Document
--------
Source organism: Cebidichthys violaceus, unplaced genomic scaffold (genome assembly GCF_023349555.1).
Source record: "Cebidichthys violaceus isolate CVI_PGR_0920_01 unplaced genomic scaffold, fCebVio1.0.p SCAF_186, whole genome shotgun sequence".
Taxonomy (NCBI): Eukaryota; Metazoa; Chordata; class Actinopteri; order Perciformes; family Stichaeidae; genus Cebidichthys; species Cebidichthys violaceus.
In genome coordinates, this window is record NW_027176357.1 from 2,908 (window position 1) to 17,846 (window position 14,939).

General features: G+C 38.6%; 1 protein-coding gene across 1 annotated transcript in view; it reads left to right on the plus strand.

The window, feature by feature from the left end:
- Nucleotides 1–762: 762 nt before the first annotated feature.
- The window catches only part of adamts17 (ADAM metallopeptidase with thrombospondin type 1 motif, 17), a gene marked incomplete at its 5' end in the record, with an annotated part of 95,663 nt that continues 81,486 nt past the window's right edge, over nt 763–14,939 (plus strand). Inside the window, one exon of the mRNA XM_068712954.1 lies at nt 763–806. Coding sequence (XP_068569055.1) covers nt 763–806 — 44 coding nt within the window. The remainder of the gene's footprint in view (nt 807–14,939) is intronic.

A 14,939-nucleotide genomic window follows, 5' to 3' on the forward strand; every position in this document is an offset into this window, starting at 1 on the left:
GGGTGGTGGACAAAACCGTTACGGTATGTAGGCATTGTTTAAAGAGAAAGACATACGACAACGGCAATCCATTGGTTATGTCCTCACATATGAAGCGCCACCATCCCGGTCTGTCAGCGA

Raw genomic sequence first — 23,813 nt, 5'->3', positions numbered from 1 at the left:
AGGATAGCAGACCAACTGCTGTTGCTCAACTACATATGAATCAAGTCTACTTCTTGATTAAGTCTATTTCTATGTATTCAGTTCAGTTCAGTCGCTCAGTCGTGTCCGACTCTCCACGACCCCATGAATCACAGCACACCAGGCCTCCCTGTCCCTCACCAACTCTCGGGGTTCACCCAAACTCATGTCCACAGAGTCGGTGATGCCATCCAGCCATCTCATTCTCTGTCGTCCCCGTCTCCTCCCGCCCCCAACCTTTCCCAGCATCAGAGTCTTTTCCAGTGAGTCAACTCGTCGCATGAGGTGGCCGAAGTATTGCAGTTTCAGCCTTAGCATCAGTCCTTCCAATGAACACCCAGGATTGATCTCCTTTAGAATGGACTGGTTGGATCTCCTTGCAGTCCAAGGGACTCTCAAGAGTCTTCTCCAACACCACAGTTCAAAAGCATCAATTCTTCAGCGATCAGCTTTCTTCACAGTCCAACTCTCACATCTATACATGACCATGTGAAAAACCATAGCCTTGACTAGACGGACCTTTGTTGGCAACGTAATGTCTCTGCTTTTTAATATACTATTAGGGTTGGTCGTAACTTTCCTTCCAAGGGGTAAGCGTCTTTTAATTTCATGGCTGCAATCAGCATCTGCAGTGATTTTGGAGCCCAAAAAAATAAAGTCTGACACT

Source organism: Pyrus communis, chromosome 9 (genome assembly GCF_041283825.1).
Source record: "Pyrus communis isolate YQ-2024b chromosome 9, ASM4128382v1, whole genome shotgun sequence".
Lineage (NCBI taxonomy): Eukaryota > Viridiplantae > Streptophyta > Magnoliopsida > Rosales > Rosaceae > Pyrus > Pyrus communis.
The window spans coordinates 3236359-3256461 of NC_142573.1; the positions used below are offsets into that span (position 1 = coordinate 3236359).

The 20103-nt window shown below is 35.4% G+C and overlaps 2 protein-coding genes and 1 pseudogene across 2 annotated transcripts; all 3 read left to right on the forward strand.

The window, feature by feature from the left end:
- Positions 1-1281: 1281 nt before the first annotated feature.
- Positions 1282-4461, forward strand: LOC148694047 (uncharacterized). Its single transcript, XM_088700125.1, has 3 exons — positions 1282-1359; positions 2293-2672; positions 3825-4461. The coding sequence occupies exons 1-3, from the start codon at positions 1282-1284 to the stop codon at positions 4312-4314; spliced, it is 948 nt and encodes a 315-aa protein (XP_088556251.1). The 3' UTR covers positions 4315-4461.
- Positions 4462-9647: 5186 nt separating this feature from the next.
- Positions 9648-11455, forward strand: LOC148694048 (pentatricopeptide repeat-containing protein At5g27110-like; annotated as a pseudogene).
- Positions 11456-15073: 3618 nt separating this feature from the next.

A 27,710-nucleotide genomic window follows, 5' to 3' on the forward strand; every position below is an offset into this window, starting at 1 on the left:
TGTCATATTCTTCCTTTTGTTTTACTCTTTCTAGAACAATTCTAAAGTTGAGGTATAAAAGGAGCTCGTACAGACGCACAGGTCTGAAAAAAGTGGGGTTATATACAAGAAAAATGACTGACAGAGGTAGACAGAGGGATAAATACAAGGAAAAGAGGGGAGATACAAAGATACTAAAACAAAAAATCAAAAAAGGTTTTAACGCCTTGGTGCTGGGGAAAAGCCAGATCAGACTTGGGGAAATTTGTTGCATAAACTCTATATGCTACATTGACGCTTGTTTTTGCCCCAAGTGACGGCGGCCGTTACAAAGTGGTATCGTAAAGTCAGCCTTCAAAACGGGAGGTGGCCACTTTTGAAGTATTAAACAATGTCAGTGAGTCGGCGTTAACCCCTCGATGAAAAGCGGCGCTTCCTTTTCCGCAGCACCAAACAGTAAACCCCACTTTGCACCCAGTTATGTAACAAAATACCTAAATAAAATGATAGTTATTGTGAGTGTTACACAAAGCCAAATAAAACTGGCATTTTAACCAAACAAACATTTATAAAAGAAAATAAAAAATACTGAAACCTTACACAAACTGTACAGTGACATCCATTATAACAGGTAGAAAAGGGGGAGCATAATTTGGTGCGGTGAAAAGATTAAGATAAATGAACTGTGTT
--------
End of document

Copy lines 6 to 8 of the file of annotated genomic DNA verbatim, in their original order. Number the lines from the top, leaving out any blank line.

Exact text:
The window, feature by feature from the left end:
- Nucleotides 1–762: 762 nt before the first annotated feature.
- The window catches only part of adamts17 (ADAM metallopeptidase with thrombospondin type 1 motif, 17), a gene marked incomplete at its 5' end in the record, with an annotated part of 95,663 nt that continues 81,486 nt past the window's right edge, over nt 763–14,939 (plus strand). Inside the window, one exon of the mRNA XM_068712954.1 lies at nt 763–806. Coding sequence (XP_068569055.1) covers nt 763–806 — 44 coding nt within the window. The remainder of the gene's footprint in view (nt 807–14,939) is intronic.